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Lebanon’s Newest Nurses Honored

LAU honors graduates of the Alice Ramez Chagoury School of Nursing in a Recognition and Pinning Ceremony.

By Alyce Abi Shdid

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ARCSON faculty and staff with keynote speaker Dr. Naeema Al-Gasseer (5th from left).

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Dr. Kulwicki, along with Dr. Al-Gasseer, presented the graduates with the symbolic pin.

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Class representative Joelle Abou Hamra encouraged her colleagues to use their skills to benefit the world around them.

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A group of graduates with ARCSON faculty and keynote speaker Dr. Naeema Al-Gasseer.

Lebanon’s newest cohort of nurses was honored on May 29, when the Alice Ramez Chagoury School of Nursing (ARCSON) held its Recognition and Pinning Ceremony for the class of 2018.

ARCSON Dean Dr. Anahid Kulwicki addressed the graduating students, thanking them for their dedication and noting the achievements they’ve made over their years at the school. She advised them to follow their dreams of serving their communities, elevating the field of nursing, and working to make the world a safer and healthier place.

LAU President Dr. Joseph G. Jabbra took the stage to recount a meeting he once had with Gilbert Chagoury, in which the generous patron expressed his wish to donate funds for LAU to build a school of nursing named after his mother, Alice Ramez Chagoury.

“The School of Nursing has a very unique spirit: a spirit to serve each other, to serve society, and to do whatever we can to help our young people in the nursing profession,” Jabbra said.

He asked the new graduates to carry the torch of the nursing profession. “Believe in your dreams,” he told the crowd, “but believe more in your drive to realize your dreams.”

The keynote speaker for the evening was Dr. Naeema Al-Gasseer, a Bahraini native, United Nations World Health Organization Representative, humanitarian and pioneer in the nursing profession. She spoke of her hope that the next generation of nursing professionals would make a positive impact in the world. “Nursing is not only in the hospital settings. Go out into your community and serve, volunteer, be role models,” she said.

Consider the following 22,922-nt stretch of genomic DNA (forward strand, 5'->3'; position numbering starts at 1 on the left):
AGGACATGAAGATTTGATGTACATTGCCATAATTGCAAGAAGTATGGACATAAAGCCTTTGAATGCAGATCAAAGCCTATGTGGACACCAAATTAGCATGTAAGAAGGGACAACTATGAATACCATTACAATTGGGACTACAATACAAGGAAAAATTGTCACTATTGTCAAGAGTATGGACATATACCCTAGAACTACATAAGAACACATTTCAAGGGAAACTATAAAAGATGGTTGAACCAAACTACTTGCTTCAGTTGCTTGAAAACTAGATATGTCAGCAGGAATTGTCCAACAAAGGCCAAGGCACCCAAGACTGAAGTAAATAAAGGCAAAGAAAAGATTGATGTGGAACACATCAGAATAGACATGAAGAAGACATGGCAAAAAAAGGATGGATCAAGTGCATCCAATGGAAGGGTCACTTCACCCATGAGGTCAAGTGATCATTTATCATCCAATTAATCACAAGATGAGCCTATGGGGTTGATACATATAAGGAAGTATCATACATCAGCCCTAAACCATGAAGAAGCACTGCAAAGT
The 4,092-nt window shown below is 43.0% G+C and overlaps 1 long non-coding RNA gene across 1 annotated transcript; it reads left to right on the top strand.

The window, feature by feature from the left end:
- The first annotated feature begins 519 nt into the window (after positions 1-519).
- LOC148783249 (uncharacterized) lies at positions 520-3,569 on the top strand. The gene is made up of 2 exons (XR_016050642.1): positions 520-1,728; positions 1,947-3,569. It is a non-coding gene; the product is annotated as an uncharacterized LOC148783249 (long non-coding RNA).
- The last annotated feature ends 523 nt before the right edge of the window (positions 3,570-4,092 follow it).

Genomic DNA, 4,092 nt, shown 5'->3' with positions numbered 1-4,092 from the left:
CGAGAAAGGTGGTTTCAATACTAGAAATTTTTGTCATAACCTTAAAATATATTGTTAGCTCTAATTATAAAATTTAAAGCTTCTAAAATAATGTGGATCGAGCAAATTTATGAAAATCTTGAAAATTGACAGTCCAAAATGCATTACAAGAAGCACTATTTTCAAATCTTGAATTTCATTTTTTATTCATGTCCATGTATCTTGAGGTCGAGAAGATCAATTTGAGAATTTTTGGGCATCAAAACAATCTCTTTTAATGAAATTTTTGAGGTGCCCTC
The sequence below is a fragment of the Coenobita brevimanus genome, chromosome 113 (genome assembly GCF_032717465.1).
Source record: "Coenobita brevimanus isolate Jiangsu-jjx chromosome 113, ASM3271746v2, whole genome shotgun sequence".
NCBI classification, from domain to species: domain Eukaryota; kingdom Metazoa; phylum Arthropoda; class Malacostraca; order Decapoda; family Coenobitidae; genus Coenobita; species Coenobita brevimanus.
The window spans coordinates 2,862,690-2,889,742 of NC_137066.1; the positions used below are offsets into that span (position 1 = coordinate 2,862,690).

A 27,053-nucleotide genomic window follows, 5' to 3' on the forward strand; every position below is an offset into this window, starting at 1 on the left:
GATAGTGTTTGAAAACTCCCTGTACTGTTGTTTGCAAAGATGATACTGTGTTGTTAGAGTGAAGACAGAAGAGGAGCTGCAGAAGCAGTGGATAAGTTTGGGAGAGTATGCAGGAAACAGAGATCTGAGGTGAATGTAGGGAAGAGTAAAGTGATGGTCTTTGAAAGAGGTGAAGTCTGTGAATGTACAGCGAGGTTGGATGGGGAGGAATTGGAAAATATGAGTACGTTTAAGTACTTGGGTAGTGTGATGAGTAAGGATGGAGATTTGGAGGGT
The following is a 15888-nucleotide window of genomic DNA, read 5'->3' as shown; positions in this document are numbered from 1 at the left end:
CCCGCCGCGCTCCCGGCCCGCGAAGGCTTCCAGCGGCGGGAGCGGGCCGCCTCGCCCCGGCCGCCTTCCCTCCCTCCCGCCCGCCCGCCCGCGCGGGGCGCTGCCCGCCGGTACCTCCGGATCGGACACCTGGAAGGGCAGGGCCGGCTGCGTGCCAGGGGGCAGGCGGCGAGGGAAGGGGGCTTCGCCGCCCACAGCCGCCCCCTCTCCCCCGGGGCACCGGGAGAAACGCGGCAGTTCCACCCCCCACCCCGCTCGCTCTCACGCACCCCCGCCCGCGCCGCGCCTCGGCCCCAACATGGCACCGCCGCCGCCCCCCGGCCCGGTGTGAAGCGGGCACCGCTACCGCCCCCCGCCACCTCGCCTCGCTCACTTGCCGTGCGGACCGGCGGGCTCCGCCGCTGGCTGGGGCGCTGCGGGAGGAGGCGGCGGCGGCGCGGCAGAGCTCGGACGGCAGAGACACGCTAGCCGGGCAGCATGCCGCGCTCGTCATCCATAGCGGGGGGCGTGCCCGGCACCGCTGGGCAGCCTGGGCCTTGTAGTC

Al-Gasseer warned of the challenges facing the Middle East, particularly high levels of obesity and rising smoking rates. She encouraged the graduates to take the opportunity to involve themselves in dialogue with policy makers to focus more often on preventative rather than simply curative care, and to produce lasting change.

Each graduate was given a pin as a symbolic welcome to the field of nursing. As is customary for nursing programs, ARCSON designed the unique pin given to the students.

Students then took the Nightingale Pledge – named after the founding mother of modern nursing, Florence Nightingale – which upholds the principles of the profession and marks the graduates’ commitment to the welfare of their patients.

Ten graduates received awards, including the President’s Circle Award, the Dean’s Research Award and the Dean’s Inspirational Award for achievements during their studies, excellence in academics, spirit of practice and volunteerism. The awards were sponsored by the President’s Circle; Dean Kulwicki, who has focused much of her career on nursing research that contributes to the improvement of health in vulnerable populations; Dr. Shaké Ketefian, nursing professor emerita at the University of Michigan; Dr. Wassim Shahin, LAU professor of economics, who contributed to the awards in recognition of his aunt for her leadership in nursing; and Chady and Hiba Yazbeck Wehbe, who volunteer and financially support organizations that partake in cancer treatment, as well as educational facilities and programs.

Graduating class representative Joelle Abou Hamra thanked LAU faculty and staff, parents and her classmates for their continuous support. She encouraged her colleagues to find ways to use their skills to benefit the world around them, adding that learning opportunities never end: “Instruction does not finish in the classroom, and learning continues through life.”

 

 

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